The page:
There was a time when washed up celebrities appearing on reality television was seen as the last stop before working at state fairs.
Watching the washed up group of celebs that are providing the content for the two hour “All-Star Celebrity Apprentice,” you wouldn’t be blamed if you couldn’t remember that long ago. In fact it was only 2003 when the big bang for washed up celebrity television started with a show called “The Surreal Life.”
“The Surreal Life” had a simple premise. Let’s have a group of D-Listers agree to live in a house “Real World”-style and see what happens. The cast featured a who’s who of cautionary tales: MC Hammer, Corey Feldman, Emanuel Lewis, Vince Neil, Gabrielle Carteris, Jerri from Survivor, and playboy playmate Brande Roderick. While the show never reached critical mass, it helped to lay the foundation of future shows where washed up celebrities will swallow their ever-less-existent pride for our amusement.
Bringing things full circle a decade later, Roderick is an All Star member of “Celebrity Apprentice.” She hasn’t changed much since her time hang with Webster and a woman who knew Luke Perry. What has changed though is the television landscape and business model, and that means more happy days for the huddled masses of reality whores.
Why would NBC devote this much time to a show like “Celebrity Apprentice?”
Three words: The NFL offseason. It’s far too long. If NBC could have Sunday Night Football all year round, we wouldn’t have to worry about Donald Trump. Due to things like “safety” and “player’s unions” though, we will never get the year-long football we so richly deserve. Even worse, this leaves a large hole in NBC’s schedule during the spring.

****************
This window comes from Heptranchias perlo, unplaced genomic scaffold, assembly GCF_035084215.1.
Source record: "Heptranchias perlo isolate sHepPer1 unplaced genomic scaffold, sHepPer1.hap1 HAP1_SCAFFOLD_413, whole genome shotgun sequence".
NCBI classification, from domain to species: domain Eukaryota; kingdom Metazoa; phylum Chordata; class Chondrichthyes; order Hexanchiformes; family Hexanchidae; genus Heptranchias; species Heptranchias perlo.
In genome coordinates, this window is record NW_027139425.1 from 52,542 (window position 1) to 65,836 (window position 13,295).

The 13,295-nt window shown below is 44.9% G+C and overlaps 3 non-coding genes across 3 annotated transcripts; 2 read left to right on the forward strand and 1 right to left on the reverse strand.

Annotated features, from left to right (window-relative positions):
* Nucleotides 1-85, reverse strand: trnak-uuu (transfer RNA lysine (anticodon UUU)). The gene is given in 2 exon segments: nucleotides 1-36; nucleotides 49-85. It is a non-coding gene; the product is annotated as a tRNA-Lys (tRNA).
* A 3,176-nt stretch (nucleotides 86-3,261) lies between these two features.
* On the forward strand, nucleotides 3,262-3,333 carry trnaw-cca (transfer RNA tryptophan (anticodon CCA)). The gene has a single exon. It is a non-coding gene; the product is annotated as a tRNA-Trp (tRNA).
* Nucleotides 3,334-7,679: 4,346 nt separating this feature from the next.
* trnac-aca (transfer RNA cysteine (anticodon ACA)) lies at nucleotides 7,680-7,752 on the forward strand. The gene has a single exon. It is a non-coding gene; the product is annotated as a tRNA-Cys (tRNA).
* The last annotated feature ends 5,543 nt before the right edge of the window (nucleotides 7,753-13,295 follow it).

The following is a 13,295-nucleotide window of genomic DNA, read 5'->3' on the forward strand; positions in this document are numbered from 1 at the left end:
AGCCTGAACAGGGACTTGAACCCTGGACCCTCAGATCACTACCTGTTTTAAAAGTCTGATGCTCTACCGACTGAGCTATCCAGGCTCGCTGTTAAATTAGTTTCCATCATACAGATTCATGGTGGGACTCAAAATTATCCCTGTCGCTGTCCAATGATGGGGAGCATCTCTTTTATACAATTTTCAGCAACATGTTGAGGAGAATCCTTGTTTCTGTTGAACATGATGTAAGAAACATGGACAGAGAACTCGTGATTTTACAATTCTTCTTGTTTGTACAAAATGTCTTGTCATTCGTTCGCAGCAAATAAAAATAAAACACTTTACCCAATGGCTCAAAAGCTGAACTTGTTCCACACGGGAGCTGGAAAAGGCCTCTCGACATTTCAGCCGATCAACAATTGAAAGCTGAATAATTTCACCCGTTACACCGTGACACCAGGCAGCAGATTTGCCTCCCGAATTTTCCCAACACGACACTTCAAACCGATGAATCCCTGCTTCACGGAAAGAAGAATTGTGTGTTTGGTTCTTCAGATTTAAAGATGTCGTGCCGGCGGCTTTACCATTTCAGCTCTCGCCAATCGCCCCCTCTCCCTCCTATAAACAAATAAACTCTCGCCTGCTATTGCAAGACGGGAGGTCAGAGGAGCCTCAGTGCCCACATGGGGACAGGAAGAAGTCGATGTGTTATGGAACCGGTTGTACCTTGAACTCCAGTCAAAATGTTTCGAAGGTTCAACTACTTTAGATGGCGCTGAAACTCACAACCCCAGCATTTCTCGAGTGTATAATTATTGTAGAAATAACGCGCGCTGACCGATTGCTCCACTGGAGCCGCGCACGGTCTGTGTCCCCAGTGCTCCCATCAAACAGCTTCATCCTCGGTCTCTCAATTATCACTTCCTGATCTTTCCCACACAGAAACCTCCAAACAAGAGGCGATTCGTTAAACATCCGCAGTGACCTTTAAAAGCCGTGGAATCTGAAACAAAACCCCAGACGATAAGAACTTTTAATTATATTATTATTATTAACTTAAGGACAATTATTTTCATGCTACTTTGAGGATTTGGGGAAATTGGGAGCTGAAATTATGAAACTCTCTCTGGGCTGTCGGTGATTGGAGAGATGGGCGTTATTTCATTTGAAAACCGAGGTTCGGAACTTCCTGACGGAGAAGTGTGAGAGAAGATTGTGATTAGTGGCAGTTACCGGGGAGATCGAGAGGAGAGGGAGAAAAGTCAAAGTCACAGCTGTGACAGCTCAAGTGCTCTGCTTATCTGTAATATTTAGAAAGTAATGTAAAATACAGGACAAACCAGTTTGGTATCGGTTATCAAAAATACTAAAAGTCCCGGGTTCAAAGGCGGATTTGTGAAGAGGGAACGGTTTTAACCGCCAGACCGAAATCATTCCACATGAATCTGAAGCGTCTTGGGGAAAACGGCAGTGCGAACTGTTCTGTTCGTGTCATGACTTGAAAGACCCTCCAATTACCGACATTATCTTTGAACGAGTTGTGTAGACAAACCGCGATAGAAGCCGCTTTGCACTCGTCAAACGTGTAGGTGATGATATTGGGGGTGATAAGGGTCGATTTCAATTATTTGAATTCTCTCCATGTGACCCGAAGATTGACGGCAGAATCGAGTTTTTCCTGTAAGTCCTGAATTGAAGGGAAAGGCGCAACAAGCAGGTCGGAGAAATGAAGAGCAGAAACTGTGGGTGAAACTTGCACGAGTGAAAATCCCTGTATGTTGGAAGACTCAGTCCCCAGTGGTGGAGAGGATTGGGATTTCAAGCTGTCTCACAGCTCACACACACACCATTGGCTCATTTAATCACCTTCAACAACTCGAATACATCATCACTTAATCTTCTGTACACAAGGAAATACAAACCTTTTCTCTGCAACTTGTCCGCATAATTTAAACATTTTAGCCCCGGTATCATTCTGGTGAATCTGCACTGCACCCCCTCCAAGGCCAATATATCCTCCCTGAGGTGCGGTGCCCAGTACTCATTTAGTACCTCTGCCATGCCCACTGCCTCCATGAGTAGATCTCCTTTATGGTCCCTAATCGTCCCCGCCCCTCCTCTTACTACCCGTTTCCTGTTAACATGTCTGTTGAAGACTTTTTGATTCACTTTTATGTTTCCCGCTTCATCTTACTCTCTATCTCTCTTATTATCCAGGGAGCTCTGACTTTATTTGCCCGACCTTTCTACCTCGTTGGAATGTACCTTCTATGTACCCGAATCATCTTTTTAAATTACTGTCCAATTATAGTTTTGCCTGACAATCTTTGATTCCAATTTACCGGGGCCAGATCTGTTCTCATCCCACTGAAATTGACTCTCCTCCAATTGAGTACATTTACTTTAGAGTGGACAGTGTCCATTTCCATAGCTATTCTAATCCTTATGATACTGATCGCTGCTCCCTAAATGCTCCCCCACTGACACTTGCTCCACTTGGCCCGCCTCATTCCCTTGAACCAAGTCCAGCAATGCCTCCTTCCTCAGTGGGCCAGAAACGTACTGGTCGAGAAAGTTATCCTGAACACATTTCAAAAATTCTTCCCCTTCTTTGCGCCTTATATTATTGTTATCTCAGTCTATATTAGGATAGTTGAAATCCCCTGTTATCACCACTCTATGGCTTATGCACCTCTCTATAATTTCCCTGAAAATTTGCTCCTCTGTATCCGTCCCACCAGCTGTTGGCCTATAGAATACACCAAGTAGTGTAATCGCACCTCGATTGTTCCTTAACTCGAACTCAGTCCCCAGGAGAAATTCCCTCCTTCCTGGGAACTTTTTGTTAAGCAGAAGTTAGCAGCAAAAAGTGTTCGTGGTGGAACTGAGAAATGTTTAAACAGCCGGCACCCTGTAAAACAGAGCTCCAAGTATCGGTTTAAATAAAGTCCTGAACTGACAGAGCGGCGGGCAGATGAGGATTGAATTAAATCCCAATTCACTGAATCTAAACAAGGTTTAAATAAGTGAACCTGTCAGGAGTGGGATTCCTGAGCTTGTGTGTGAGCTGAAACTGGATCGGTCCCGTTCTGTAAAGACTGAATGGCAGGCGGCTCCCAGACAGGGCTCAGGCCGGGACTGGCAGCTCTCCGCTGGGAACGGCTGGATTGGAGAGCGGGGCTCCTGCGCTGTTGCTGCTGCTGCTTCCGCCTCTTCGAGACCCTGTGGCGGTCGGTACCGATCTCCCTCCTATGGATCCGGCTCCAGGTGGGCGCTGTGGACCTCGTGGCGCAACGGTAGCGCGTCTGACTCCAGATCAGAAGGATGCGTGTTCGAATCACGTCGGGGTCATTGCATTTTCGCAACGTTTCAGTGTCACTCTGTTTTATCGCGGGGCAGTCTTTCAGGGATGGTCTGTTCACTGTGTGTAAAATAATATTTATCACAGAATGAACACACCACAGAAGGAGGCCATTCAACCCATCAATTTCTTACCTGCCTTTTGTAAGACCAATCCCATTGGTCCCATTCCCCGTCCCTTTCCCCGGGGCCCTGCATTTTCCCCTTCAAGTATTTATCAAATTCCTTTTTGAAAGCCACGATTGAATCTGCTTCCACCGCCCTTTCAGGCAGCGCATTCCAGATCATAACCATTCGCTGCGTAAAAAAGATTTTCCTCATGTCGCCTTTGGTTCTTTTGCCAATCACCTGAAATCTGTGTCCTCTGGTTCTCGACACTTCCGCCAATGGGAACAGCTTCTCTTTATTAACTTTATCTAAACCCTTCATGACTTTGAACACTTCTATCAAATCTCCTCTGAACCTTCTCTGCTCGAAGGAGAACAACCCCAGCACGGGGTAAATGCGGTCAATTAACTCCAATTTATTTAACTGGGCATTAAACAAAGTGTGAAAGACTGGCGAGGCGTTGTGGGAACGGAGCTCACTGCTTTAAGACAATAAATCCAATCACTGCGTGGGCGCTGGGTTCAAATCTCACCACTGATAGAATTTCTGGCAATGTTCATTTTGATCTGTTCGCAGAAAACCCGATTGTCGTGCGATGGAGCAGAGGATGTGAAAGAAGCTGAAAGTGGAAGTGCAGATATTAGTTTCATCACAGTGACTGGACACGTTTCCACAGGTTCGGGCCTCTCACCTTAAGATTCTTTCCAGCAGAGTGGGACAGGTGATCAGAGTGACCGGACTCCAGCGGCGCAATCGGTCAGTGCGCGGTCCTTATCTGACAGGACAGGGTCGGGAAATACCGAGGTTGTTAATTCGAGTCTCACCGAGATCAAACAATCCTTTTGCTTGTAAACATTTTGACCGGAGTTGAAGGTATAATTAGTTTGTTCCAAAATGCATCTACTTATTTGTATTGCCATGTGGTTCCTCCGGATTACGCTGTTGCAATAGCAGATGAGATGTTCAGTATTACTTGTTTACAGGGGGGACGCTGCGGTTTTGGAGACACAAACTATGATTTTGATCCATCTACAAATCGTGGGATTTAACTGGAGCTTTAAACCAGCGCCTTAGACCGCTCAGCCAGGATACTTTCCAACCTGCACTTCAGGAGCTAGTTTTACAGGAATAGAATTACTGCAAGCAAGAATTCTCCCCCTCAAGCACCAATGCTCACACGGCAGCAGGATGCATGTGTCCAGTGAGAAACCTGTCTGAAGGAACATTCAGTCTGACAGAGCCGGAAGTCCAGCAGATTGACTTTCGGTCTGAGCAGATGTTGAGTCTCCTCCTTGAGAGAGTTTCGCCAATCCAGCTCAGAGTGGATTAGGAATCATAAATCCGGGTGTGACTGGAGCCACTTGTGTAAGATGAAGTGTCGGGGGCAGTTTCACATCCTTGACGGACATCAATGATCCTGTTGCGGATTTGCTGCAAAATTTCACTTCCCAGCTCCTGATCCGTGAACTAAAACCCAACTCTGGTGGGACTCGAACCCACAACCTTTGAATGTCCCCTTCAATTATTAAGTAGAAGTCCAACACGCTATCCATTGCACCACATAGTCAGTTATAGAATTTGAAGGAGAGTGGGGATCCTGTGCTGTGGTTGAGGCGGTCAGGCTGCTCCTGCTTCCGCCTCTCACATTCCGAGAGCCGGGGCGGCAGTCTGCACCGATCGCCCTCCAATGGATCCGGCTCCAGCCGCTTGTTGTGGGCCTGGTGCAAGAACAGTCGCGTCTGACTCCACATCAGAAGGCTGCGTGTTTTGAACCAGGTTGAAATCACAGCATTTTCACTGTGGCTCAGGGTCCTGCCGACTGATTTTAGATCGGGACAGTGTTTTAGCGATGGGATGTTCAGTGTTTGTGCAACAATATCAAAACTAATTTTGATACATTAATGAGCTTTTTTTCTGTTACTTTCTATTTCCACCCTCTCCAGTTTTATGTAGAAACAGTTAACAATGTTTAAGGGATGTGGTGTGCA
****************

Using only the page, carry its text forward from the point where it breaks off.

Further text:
What’s great about the “Apprentice” is it takes the place of four half-hour shows on Sunday, and costs NBC far less. Advertising revenues for SNF[ref]Like all live events[/ref], are way up so NBC can afford to put up 120 minutes of “Celebrity Apprentice” in the offseason. But wait, Ben . . . don’t we get enough content in our hour-long reality shows already? Of course we do, but the finances of renewing “Celebrity Apprentice” only work if the show takes up as much prime time real estate as possible. Last Sunday, NBC devoted four straight hours of primetime television to the show by airing the previous week’s episode from 7-9 pm. That’s something you would see being used by a cable network to increase awareness of a show, not on network TV.
What’s with the rise of the Reality Star?
Fans of CBS reality shows should have noticed by now the new casting trend. All CBS reality shows now feature returning or established stars from previous seasons or shows. Last year’s “Amazing Race” featured a couple from “Big Brother,” and “Big Brother” featured the brother of a “Survivor” cast member. Have the casting people at CBS just turned lazy? Sadly, no.
They’re damned savvy. Casting known quantities ensures that the shows have less work to do in terms of introducing characters and narratives. If an established villain returns to a show, the audience already has a defined opinion on the player. Why wait to flesh out new contestants when you already have ready defined people dying to get back on TV? Why indeed.
It is very much the “Real World/Road Rules Challenge” business model to embrace the stars you have created earlier and use them to introduce new people to your audience. The “All Star Celebrity Apprentice” makes sense after you peel back some layers, but for all the worst reasons. Left with the decision of what to do with the offseason slot on Sundays, NBC made the correct choice economically speaking. And that choice includes Brande Roderick.
Thank you, math! And you’re welcome, bottom-of-the-barrel reality stars.